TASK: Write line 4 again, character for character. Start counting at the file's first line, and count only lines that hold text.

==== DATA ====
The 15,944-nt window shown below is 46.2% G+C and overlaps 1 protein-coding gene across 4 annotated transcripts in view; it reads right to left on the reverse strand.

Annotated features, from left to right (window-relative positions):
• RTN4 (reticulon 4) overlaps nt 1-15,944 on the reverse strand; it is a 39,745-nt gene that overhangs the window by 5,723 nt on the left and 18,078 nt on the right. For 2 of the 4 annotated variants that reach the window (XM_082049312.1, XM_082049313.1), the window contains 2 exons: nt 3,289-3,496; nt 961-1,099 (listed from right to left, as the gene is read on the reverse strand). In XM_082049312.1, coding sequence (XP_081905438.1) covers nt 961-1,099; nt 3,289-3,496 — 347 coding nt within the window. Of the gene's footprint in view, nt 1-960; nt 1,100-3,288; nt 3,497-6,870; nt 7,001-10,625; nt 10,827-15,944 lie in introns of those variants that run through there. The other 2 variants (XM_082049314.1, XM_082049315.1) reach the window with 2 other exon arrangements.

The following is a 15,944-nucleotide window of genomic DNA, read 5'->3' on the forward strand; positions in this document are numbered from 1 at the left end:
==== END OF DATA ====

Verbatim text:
The following is a 15,944-nucleotide window of genomic DNA, read 5'->3' on the forward strand; positions in this document are numbered from 1 at the left end: